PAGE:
Kurt Rosenwinkel's fourth Verve release, Deep Song, steps back from the searching electronica of Heartcore and adheres to a jazz quintet aesthetic. For the first time, Joshua Redman appears in place of Rosenwinkel's longtime tenor sax associate, Mark Turner. We also hear Brad Mehldau on piano, Larry Grenadier on bass, and Jeff Ballard and Ali Jackson taking turns at the drums.
Three new originals lead off: "The Cloister," a slow waltz with one of Rosenwinkel's dark and spectral unison melodies; "Brooklyn Sometimes," anchored by an infectious bass loop with a nu-jazz lilt; and "The Cross," a bright triple-meter piece that marks Ballard's first appearance (he's the nimble percussionist to Jackson's hard-charging swinger).
Rosenwinkel also includes three previously recorded tunes. "Synthetics" is a touch faster than before and features a vicious Redman solo; "Use of Light" begins with an irenic Mehldau solo instead of guitar atmospherics; and "The Next Step," originally played by Rosenwinkel on piano, has a bluesy, almost Blakey-esque impact this time, thanks largely to Ali Jackson. Redman overdubs two counterlines on the aching Billie Holiday vehicle "Deep Song," the disc's shortest cut.
Guitar-wise, Rosenwinkel's tone and vocabulary grow ever more distinctive. He continues to mic his voice and sing most of what he playsa sonic trademark that permeates the entire session, from the slow musings of the standard "If I Should Lose You" to the liquid lines of "Gesture (Lester)" and the elaborate, Gershwin-inspired "Cake."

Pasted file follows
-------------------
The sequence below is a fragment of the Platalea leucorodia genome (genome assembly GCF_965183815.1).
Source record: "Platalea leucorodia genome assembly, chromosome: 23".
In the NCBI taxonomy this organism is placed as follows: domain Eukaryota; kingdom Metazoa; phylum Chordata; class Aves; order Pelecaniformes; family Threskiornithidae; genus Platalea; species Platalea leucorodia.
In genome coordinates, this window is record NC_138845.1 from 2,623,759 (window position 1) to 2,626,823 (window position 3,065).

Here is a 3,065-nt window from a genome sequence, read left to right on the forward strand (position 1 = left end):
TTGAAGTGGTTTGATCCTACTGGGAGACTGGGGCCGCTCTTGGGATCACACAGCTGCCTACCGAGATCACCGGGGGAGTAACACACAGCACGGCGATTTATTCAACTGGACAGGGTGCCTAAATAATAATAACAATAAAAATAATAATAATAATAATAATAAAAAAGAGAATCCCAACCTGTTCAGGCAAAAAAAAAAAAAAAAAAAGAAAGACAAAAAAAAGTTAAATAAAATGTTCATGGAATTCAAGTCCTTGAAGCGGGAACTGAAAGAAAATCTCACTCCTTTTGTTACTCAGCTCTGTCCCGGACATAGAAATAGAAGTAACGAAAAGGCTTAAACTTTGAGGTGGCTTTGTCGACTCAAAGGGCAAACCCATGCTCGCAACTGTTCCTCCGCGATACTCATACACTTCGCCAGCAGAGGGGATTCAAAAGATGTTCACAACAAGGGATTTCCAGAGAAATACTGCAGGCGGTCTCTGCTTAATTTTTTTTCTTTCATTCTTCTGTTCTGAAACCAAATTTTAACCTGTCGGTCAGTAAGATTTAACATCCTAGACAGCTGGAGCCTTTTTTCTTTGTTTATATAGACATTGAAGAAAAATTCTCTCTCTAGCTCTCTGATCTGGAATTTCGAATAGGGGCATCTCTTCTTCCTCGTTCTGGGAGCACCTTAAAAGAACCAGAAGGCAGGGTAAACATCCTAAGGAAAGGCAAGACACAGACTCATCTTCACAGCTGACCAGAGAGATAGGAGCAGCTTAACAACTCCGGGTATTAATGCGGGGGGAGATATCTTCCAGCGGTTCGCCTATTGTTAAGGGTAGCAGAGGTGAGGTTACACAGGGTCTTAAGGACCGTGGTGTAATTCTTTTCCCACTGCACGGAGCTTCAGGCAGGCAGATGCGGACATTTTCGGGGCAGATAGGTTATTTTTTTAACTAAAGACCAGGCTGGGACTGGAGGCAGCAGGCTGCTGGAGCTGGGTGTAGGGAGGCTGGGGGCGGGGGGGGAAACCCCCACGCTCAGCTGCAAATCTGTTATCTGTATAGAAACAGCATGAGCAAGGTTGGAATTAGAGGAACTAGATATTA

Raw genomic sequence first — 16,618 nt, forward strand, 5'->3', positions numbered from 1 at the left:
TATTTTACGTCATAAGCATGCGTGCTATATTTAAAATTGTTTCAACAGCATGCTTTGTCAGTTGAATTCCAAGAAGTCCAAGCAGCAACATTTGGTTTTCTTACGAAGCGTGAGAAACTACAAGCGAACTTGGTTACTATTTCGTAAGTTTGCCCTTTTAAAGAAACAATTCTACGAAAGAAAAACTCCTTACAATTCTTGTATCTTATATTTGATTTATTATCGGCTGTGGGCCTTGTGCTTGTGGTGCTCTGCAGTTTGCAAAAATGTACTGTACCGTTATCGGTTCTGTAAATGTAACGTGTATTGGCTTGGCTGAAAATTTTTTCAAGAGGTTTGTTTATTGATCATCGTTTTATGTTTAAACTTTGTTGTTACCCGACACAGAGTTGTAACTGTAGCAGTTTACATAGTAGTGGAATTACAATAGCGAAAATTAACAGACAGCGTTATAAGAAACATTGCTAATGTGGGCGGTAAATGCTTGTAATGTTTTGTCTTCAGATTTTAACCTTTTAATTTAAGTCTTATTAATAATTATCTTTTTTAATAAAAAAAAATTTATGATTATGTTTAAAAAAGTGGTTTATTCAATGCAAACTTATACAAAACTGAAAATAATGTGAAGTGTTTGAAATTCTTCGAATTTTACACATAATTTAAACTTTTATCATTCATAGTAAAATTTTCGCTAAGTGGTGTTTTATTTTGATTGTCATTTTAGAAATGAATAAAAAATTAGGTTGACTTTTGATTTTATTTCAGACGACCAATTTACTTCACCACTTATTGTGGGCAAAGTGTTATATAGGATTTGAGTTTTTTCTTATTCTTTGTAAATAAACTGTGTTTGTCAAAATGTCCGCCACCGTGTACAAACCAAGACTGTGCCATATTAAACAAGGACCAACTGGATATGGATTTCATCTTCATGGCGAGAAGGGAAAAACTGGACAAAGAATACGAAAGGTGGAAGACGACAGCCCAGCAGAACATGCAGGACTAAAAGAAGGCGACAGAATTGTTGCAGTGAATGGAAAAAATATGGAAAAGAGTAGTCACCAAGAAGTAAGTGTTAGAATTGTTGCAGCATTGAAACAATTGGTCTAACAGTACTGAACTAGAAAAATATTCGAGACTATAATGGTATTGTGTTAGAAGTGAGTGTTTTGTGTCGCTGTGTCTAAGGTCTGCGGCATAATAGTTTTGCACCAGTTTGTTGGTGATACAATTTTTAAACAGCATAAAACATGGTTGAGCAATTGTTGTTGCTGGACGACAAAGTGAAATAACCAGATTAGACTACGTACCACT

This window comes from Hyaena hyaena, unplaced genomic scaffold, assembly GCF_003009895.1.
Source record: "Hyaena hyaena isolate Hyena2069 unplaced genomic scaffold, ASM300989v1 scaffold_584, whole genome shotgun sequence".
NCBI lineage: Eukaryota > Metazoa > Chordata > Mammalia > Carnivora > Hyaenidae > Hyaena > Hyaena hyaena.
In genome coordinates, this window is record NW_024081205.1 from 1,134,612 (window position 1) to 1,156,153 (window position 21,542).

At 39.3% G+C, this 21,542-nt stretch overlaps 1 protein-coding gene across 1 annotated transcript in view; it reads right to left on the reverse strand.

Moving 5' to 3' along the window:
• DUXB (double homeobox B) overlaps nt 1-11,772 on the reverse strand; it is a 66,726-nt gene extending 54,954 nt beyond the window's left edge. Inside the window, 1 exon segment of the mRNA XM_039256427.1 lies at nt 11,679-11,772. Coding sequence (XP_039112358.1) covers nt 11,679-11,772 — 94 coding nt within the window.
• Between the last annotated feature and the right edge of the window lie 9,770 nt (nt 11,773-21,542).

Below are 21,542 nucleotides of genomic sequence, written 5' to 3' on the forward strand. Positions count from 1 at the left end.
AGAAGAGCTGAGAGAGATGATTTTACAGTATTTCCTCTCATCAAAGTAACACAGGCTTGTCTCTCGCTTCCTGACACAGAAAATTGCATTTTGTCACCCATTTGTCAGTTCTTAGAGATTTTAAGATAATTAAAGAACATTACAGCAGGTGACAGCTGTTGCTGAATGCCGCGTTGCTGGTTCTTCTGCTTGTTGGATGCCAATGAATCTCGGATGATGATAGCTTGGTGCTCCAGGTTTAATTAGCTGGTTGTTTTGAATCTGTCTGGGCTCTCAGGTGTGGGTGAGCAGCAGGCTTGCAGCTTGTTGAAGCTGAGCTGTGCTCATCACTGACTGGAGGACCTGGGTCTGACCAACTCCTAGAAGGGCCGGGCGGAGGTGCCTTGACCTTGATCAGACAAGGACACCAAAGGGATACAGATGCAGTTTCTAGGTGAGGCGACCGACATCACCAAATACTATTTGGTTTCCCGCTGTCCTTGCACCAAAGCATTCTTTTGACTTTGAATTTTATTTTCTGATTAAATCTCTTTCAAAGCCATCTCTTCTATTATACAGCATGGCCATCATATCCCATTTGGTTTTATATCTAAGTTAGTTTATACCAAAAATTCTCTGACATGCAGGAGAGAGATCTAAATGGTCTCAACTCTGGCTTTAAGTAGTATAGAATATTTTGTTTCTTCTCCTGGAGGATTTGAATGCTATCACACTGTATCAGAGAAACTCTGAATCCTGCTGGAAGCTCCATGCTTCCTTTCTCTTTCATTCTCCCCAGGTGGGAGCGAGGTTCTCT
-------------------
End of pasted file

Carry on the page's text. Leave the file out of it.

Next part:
Track Listing: The Cloister; Brooklyn Sometimes; The Cross; If I Should Lose You; Synthetics; Use of Light; Cake; Deep Song; Gesture; The Next Step
Personnel: Kurt Rosenwinkel: guitar, vocals, piano (2); Brad Mehldau: piano (1-7, 9, 10); Joshua Redman: tenor saxophone (1, 3-10); Larry Grenadier: bass; Jeff Ballard: drums (3-5, 8); Ali Jackson: drums (1, 2, 6, 7, 10, 11).
I love jazz because it is both challenging and exhilarating, and the endeavor of improvisation is the highest form of art.
I met so many great musicians--including my two earliest heroes, Maynard Ferguson and Dizzy Gillespie--by attending concerts
and being willing to treat them with the respect they deserve.
The best show I ever attended was the Pat Metheny/Ornette Coleman Song X concert at Cornell University.
The first jazz record I bought was an RCA compilation by Dizzy Gillespie.
My advice to new listeners is to not be afraid to listen to something because you're not familiar with the artists or the band or
the genre or anything - this is music that is best experienced through discovery.